barackI was reading Roger Ebert’s blog over the weekend, and he posted about elevation. His post was about crying at the movies; Ebert says he never cries over a sad ending or moment, but rather in moments of extreme goodness. I feel very much the same way. My eyes well up when I am just so moved by the ability of people to be good. It happens when I watch movies, it happens with my students all the time, it even happens when I watch some commercials.

He mentioned an article from Slate back in December, written by Emily Joffe and called “Obama in Your Heart.” There is a movement in psychology to study the things that go right with our psyches, rather than what goes wrong. This is “positive psychology,” and more specifically this article talks about how Barack Obama stimulates the emotion of elevation in people. It’s a fascinating article that I would recommend reading, same with Ebert’s blog post.

But all I can say about today’s Inauguration is that I felt elevated. Seeing my kids today, their excitement at such a young age, watching their faces as this new president took office–it was something I will always remember. I teach in an urban district, and many of my students have struggles academically and personally that I have never had to face. And today I wish I could describe the pride they felt. How many of them came to me and said they could be president too someday, just like Barack Obama. This experience has sparked in them the kind of belief in their ability to overcome obstacles that I don’t think has been seen since the Civil Rights Movement generations. Such hope. Yes, elevation is the word for it.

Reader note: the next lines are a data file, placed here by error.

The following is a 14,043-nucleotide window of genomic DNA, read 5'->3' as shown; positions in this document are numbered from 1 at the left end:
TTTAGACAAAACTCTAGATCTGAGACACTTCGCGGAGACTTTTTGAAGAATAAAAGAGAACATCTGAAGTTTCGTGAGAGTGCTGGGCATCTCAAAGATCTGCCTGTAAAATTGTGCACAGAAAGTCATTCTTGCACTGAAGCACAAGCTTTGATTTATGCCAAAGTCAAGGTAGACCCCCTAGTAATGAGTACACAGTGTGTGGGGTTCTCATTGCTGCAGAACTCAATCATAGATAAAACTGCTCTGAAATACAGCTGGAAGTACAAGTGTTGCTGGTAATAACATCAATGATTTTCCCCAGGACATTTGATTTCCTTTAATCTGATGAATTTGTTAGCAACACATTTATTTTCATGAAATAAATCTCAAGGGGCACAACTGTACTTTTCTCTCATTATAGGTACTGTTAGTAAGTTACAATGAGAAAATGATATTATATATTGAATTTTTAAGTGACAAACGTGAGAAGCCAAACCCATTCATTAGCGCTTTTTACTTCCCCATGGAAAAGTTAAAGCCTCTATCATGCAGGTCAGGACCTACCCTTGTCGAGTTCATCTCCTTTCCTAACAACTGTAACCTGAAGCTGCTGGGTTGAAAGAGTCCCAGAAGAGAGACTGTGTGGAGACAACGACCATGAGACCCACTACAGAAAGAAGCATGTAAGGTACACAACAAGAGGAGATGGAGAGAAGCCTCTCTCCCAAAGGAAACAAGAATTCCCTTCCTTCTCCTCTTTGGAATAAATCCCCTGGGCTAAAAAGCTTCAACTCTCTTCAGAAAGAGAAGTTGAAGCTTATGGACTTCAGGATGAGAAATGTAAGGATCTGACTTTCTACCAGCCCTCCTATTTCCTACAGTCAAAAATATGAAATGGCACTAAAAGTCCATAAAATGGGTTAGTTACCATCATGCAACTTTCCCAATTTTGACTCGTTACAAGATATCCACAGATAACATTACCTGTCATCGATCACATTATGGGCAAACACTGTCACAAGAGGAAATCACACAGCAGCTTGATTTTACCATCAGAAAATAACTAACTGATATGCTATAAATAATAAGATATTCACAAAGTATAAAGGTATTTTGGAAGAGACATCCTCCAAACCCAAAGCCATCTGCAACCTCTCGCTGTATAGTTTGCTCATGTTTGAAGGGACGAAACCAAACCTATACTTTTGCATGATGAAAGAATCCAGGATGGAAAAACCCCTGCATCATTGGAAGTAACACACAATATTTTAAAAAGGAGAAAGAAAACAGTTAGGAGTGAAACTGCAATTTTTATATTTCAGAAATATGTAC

As a librarian, it was also very cool to talk to my students about why we’re not drowning in books about Barack Obama yet (we don’t have any right now, but some are on the way).  I read Barack by Jonah Winter to several classes (I bought it personally for today), because even though it was published before the election it’s a great story of hope and a life’s journey. I talked to them about how they are so on the edge of history that there are no books written yet talking about what happened today. That there aren’t even that many talking about the election yet. There are some, absolutely. But more are coming, and I told my kids that in the next few years they’ll start to see libraries filling up with books about this moment in history, and they’ll be able to look back and remember exactly where they were when it happened. That rocked their worlds, and that’s what I will remember when I remember today.